by Michael Heath
The term starter marriage is defined by Wikipedia as a first marriage that lasts five years and ends without the couple having any children together.
Many who are familiar with the phrase qualify it even further by adding that people in these unions are no more than 30 to 35 years of age. In other words, the two words side by side describes a short marriage between young people who have no children and little invested in the matrimonial union. Pamela Paul, who wrote The Starter Marriage and the Future of Matrimony, helped introduce the term to the mainstream and found that too many young couples enter marriage with the wrong intentions. She discovered many unusual and disturbing reasons why young people tie the knot, and the following are some on her list: to complete a power couple, as a way of moving out of their parents’ home, a fascination with weddings, and the idea that it was easier to marry then it was to break up. These 20- to 30-somethings may have given too little thought to why they were getting wed, but if they later found themselves in a failed marriage they owed it to themselves to give greater consideration on how to divorce.
Marriage should be held in high regard and in no way do I advocate divorce, which clearly is not a positive life experience. The end of a romantic union sanctified in the eyes of God (if you are a believer) and/or certified by the state is a tragedy. However, marriages often fail and how they end is critical to the spouses’ chances to move on with their lives in satisfying ways. Litigated divorces can be extremely expensive and emotionally taxing, hampering people’s ability to build new futures. When a couple has little in assets and no children between them, it usually makes no sense to litigate the end of the marriage. This is especially true if the divorce is mostly amicable. In mediation and collaborative law, the intent is to work things out rather than fight them out. Mediation and collaborative law use cooperation as the foundation of their proceedings, as opposed to litigation that is based on an adversarial system employed by the courts. Possible exceptions to these alternative approaches would be when extreme physical abuse or substance abuse is part of the marriage. In instances like those, hiring a traditional divorce litigator would be better.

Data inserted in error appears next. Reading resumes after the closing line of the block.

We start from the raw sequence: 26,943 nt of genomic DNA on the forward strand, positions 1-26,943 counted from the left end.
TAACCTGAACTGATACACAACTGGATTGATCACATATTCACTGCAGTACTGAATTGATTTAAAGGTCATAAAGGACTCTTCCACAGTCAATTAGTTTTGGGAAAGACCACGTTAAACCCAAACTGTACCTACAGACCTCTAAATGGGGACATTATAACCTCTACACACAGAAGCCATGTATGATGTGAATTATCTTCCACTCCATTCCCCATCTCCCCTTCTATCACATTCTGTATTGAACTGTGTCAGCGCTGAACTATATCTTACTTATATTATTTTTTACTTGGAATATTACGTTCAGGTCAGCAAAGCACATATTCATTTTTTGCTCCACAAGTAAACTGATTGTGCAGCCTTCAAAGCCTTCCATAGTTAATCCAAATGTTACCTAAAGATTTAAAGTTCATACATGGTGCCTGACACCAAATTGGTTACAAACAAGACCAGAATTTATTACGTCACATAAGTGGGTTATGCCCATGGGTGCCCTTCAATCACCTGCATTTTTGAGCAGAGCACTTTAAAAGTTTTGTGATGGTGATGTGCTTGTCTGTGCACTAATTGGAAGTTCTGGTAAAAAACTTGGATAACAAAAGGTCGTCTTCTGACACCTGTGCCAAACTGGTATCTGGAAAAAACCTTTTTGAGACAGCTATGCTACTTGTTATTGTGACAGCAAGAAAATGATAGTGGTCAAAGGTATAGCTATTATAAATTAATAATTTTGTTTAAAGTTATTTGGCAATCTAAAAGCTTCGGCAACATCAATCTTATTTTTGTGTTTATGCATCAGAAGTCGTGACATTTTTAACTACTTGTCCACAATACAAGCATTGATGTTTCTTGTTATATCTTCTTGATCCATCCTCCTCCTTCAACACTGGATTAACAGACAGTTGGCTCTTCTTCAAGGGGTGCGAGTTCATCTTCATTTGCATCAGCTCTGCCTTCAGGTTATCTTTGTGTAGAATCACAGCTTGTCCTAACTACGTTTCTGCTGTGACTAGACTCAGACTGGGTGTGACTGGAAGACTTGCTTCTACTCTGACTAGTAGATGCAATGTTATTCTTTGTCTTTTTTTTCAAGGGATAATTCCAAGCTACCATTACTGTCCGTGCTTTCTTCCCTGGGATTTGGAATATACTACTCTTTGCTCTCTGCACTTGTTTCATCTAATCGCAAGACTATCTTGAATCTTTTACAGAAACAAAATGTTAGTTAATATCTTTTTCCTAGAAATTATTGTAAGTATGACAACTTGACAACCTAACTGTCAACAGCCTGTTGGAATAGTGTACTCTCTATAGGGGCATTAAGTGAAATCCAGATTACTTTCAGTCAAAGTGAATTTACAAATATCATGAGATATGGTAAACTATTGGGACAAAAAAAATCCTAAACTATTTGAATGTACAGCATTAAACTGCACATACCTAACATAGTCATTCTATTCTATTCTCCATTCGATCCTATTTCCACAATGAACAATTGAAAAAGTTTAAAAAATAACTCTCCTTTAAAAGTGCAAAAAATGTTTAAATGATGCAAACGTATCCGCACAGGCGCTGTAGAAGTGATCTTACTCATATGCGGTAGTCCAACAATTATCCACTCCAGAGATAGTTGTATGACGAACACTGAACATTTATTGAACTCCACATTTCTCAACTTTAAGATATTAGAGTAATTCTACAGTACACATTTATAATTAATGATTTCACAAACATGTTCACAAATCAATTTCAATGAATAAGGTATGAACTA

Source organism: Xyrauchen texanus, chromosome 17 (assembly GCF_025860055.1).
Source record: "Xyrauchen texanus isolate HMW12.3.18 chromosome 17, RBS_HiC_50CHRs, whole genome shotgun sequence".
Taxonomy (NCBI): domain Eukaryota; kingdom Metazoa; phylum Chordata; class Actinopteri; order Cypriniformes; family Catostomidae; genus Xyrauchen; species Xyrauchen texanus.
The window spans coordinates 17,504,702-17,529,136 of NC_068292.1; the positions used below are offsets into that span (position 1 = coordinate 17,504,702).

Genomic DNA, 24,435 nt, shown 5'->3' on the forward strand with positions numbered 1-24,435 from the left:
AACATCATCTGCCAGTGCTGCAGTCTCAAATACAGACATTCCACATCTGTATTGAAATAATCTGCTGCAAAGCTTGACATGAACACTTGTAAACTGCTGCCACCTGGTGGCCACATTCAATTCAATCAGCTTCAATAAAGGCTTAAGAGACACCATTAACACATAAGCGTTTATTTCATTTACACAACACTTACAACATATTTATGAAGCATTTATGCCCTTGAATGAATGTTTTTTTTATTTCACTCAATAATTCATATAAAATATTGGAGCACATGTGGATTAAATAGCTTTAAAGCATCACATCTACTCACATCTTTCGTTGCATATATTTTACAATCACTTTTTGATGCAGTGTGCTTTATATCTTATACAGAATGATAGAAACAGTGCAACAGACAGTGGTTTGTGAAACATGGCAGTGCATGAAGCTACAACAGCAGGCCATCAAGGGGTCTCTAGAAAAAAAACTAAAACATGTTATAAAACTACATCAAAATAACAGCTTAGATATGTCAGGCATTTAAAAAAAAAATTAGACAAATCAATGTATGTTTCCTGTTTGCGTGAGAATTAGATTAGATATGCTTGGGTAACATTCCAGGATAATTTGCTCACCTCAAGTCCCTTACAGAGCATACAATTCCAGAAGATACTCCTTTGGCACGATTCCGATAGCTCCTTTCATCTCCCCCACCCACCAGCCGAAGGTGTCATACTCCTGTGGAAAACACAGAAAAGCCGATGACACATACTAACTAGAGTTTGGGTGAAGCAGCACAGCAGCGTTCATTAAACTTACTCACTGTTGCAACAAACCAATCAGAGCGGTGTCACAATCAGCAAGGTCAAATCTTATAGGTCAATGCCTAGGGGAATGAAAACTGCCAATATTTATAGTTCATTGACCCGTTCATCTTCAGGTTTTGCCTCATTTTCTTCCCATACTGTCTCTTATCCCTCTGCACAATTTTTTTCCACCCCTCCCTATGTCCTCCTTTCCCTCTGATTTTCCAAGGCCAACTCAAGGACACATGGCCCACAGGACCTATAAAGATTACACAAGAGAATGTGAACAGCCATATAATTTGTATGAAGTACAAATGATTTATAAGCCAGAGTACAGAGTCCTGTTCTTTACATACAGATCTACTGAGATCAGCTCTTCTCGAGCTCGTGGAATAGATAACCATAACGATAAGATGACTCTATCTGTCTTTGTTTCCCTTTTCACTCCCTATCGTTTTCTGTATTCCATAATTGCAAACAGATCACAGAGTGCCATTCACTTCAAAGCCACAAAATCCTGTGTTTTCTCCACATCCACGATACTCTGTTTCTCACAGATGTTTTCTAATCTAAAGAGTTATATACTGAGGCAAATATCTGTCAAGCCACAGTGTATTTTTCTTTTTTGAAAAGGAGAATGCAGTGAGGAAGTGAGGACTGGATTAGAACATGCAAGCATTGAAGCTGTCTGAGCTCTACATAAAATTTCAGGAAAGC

Couples who are not fighting and are in agreement on all the important issues can do a pro se divorce. Pro se is Latin for “by itself.” New Jersey couples can go onto the www.njcourts.gov website (divorce self-help pages) to get the required documents to be filled out. There are many firms throughout the state with marital paralegals who, for a small fee, assist couples in obtaining a pro se divorce. Many mediators can also help couples in this area. To learn more about pro se divorce, go to our article “Pro Se You Don’t Say“.
When young people find themselves in a hopeless marital situation, they will need to make some important decisions. Rather than run out and hire a divorce attorney, they should examine all their options. If they can divorce using mediation or collaborative law, they will most likely leave the marriage with less anger and more money in their pockets than if they had chosen litigation. Hopefully, when the divorce is final, they can move on with their lives in happiness while being wiser from the experience.